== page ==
Extra-time goals ‘knockout’ United States

Extra-time goals ‘knockout’ United States

BELGIUM BREAKS THROUGH:Belgium's head coach Marc Wilmots celebrates after Kevin De Bruyne scored his side's first goal in extra time during the World Cup round of 16 soccer match between Belgium and the USA at the Arena Fonte Nova in Salvador, Brazil, Tuesday, July 1. Photo: Associated Press/Natacha Pisarenko

By Neil Maidment

SALVADOR Brazil (Reuters) – Extra-time goals from Kevin De Bruyne and Romelu Lukaku sealed a thrilling 2-1 victory for Belgium over a spirited United States on Tuesday and set up a World Cup quarter-final clash with Argentina.

After dominating the game and being frustrated by an inspired Tim Howard in the U.S. goal, De Bruyne struck in the 93rd minute, collecting a loose ball before turning and firing home an angled shot from seven meters.

In a pulsating extra time period, substitute Lukaku powered home a second on 105 minutes after a neat De Bruyne pass before Julian Green’s neat volley ensured a tense finish in which Clint Dempsey almost sneaked an equalizer.

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It could have been very different for the Belgians had U.S. substitute Chris Wondolowski not horribly skewed wide from five meters in the dying seconds of normal time to seal what would have been a smash and grab victory.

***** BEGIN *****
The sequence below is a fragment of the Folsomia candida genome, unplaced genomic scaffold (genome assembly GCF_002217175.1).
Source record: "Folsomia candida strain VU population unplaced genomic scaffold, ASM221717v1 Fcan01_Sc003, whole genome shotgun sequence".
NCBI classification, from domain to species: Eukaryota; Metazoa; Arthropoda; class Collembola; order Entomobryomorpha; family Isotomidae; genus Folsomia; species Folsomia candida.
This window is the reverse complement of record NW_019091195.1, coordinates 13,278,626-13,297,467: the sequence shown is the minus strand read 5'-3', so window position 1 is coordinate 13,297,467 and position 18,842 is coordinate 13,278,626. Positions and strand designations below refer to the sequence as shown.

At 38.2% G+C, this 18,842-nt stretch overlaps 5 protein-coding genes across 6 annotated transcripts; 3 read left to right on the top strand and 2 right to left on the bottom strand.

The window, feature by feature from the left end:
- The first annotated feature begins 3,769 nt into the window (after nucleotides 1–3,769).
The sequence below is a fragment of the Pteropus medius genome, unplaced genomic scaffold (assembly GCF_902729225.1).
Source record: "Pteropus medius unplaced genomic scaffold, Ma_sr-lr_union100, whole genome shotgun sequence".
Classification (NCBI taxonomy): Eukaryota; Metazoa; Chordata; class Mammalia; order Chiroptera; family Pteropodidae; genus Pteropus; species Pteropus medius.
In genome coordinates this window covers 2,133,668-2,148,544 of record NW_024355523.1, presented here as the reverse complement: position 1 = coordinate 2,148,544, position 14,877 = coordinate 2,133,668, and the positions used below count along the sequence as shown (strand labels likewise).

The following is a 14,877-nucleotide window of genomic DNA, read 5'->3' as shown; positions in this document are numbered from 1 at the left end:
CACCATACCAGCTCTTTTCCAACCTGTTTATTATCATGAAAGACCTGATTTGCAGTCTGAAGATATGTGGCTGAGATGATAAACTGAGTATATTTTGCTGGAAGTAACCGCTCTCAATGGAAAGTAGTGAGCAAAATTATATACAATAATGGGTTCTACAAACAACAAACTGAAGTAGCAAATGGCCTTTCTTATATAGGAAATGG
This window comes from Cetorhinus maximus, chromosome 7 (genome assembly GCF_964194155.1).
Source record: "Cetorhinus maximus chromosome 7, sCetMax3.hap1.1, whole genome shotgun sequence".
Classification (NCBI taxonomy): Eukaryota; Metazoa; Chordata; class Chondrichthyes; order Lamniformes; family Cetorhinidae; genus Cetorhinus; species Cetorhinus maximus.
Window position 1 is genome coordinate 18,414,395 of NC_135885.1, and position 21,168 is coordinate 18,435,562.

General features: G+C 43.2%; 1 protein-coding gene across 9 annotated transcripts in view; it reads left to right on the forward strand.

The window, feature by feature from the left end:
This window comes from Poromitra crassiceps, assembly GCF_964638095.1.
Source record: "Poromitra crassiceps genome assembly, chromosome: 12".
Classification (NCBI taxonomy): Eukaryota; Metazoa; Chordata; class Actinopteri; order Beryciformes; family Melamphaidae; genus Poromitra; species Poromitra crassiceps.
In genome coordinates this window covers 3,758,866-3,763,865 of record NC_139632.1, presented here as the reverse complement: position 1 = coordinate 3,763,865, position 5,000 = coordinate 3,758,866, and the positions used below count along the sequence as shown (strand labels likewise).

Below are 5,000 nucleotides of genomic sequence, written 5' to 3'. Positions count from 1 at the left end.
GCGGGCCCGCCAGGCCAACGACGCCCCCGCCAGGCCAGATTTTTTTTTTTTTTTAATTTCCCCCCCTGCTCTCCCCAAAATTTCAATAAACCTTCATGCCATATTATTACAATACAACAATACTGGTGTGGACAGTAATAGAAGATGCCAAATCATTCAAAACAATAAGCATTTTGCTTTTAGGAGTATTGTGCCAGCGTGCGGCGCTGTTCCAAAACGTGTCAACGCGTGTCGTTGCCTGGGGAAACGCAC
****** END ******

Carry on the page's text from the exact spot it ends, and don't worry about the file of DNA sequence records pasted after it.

Belgium enjoyed nearly all the possession and looked the more dangerous side throughout as the U.S. were forced to set up camp outside their box and look for the break.

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On his first start in Brazil, Belgium striker Divock Origi was in on goal inside 40 seconds but his low drive was parried away for a corner by Howard, while the lively De Bruyne should have done better after 23 minutes after finding space in the box.

Dempsey’s tame volley represented the best chance for the Americans in the first half but it was the Belgians who looked strong again after the interval.

Dries Mertens and Jan Vertonghen tested Howard before Origi went close with a header that hit the crossbar. Howard was again on hand to repel Kevin Mirallas on 76 minutes and he dealt with two more stinging Origi shots and a Vincent Kompany effort.

With extra time moments away, America’s Wondolowski missed a glorious chance that they would come to rue.

All the Belgian goals in Brazil had come after the 70th- minute mark and their persistence finally paid off in extra time.

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De Bruyne fired home after good work from Lukaku before the midfielder returned the favor, teeing up the substitute striker to power home a second on 105 minutes.

Midfielder Green raised U.S. hopes by pulling one back with a smart volley two minutes later but after Thibaut Courtois denied Dempsey’s clever set-piece move it was Belgium who held on to seal their first World Cup quarter-final since 1986.


Argentina took 118 minutes to break down stubborn Switzerland then survived an extraordinary, heart-stopping finale before reaching the World Cup quarter-finals after a dramatic 1-0 win on Tuesday.